View this press release as a PDF: NHD_PressRelease_GaylaHammer


Local Wyoming Teacher Contributes to New Educational Resource to Honor Those Killed in World War II

WASHINGTON, D.C. – National History Day (NHD) announced this morning the
launch of phase one of a new teacher resource, Mrs.
Gayla Hammer, a teacher at Lander Middle School in Lander, Wyoming, is one of
the contributing teachers who is helping to develop these resources that will
assist educators in teaching World War II. The resource presents an
interdisciplinary approach to the war in northern Europe and is a major
educational initiative from the American Battle Monuments Commission (ABMC).

Mrs. Hammer has been studying the story of First Lieutenant Gale Bernard
McGowan, a member of the U.S. Army Air Forces’ 707th Bomber Squadron, 446th
Bomber Group, Heavy. First Lieutenant McGowan served as a co-pilot on B-24
bombers, playing a critical role in the Strategic Bombing Campaign, which aimed
to attack and destroy German military and industrial sites, crippling logistics and
infrastructure. He flew 33 missions and was killed on December 27, 1944, when
his plane had mechanical problems and crashed into the English Channel. First
Lieutenant McGowan is memorialized on the Tablets of the Missing at Cambridge
American Cemetery in Great Britain.

“National History Day is honored to coordinate with the Roy Rosenzweig Center
for History and New Media to develop this engaging resource. This group of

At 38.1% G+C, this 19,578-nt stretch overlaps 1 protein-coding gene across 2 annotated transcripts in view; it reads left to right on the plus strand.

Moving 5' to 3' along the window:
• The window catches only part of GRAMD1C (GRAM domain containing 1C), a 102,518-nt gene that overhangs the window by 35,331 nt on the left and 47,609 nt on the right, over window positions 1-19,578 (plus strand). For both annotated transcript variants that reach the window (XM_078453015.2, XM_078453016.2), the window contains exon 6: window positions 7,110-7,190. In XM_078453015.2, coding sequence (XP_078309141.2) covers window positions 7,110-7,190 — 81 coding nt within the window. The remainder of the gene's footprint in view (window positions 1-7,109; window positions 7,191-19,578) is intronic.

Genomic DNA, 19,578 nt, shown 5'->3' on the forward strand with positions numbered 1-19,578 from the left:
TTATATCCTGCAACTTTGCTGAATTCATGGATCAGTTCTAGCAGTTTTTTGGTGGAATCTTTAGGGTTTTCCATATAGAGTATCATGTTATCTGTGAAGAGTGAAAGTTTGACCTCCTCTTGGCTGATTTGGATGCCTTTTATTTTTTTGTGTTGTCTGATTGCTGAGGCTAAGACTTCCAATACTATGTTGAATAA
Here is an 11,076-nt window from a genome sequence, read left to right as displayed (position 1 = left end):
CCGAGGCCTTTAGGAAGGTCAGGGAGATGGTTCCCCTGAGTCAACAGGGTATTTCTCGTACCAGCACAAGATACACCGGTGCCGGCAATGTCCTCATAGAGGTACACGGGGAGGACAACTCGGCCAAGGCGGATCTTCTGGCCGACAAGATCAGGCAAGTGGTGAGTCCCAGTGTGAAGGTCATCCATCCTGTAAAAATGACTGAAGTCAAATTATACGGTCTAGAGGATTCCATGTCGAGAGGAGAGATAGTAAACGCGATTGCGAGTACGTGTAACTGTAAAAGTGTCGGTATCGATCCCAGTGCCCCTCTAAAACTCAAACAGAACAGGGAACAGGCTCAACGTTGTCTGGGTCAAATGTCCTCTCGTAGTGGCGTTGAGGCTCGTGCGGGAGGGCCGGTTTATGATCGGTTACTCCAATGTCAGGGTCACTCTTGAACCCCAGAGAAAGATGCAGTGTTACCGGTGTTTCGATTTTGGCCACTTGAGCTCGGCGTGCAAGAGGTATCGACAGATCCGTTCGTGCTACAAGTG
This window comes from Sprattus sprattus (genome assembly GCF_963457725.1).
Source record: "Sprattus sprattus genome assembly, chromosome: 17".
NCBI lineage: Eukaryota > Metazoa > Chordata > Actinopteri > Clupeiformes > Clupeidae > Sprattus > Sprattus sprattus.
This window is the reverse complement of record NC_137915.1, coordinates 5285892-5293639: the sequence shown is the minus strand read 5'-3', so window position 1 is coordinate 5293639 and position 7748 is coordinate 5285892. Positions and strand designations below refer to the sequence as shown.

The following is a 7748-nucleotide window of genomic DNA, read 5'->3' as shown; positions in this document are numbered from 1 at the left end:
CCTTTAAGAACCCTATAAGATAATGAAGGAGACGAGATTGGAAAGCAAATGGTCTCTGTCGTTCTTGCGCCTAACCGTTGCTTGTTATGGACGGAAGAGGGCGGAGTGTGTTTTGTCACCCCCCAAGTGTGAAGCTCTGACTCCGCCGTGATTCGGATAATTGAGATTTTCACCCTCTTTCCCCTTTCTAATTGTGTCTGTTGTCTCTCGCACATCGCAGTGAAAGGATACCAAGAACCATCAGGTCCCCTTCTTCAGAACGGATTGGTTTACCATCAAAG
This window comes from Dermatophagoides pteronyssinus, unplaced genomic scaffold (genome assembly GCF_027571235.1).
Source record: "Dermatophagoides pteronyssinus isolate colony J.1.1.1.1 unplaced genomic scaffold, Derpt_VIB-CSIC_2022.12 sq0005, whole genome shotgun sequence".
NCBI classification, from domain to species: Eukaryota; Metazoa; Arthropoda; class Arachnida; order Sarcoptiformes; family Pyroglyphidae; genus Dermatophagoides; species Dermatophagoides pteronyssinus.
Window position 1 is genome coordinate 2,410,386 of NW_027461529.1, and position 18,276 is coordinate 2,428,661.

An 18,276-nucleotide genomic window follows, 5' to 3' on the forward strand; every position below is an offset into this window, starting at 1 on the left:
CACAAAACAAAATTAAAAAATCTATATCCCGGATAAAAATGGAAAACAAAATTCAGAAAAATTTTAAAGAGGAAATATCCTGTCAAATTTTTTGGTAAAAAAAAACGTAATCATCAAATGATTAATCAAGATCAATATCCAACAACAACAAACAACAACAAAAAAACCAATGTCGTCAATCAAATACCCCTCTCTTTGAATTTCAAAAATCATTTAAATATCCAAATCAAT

teachers has demonstrated extraordinary scholarship and research skills,” said
NHD Executive Director Dr. Cathy Gorn. “The website in development reflects
original and insightful use of unique primary source documents, many of which
are being re-imagined for classroom use. As we lose the WWII generation, these
stories and lessons are designed to preserve the legacy of those who gave so

Mrs. Hammer has been working on the resource as part of a contract with the
American Battle Monuments Commission’s (ABMC) domestic education program
for World War II in Northern Europe, administered by NHD and the Center for
History and New Media at George Mason University. The purpose of this contract
is to develop a Teacher Institute on the Teaching of World War II in Europe that
will result in sound lesson plans and teaching ideas that utilize ABMC’s sites and

The first phase of this website, launched in conjunction with the 70th anniversary
of Victory in Europe (V-E) Day features profiles on ABMC cemeteries in Northern
Europe. In July, these teachers will engage in a two-week institute in Great Britain,
France, Belgium, and the Netherlands, following the path of the Allied troops who
fought through northern Europe 70 years ago.

This resource will be expanded in November 2015 to include interdisciplinary
teaching modules developed by Mrs. Hammer and the other teachers selected to
participate in the institute. Each lesson module will link to the story of a fallen
hero – a member of the Armed Forces who died and is buried or memorialized in
one of the six military cemeteries that the group will visit.

Sign up to receive email updates when the full resource comes online at


NHD is a nonprofit education organization in College Park, MD.
Established in 1974, NHD offers yearlong academic programs that engage
over half a million middle and high school students around the world
annually in conducting original research on historical topics of interest.
These research-based projects are entered into contests at the local and
affiliate levels, where the top student projects have the opportunity to
advance to the National Contest at the University of Maryland at College
Park. NHD also seeks to improve the quality of history education by
providing professional development opportunities and curriculum
materials for educators. NHD is sponsored in part by Kenneth E. Behring,
Patricia Behring, HISTORY®, Jostens, the National Endowment for the
Humanities, the National Park Service, Southwest Airlines, The Joe Weider
Foundation and the WEM 2000 Foundation of the Dorsey & Whitney
Foundation. For more information about NHD, visit

TWITTER: @NationalHistory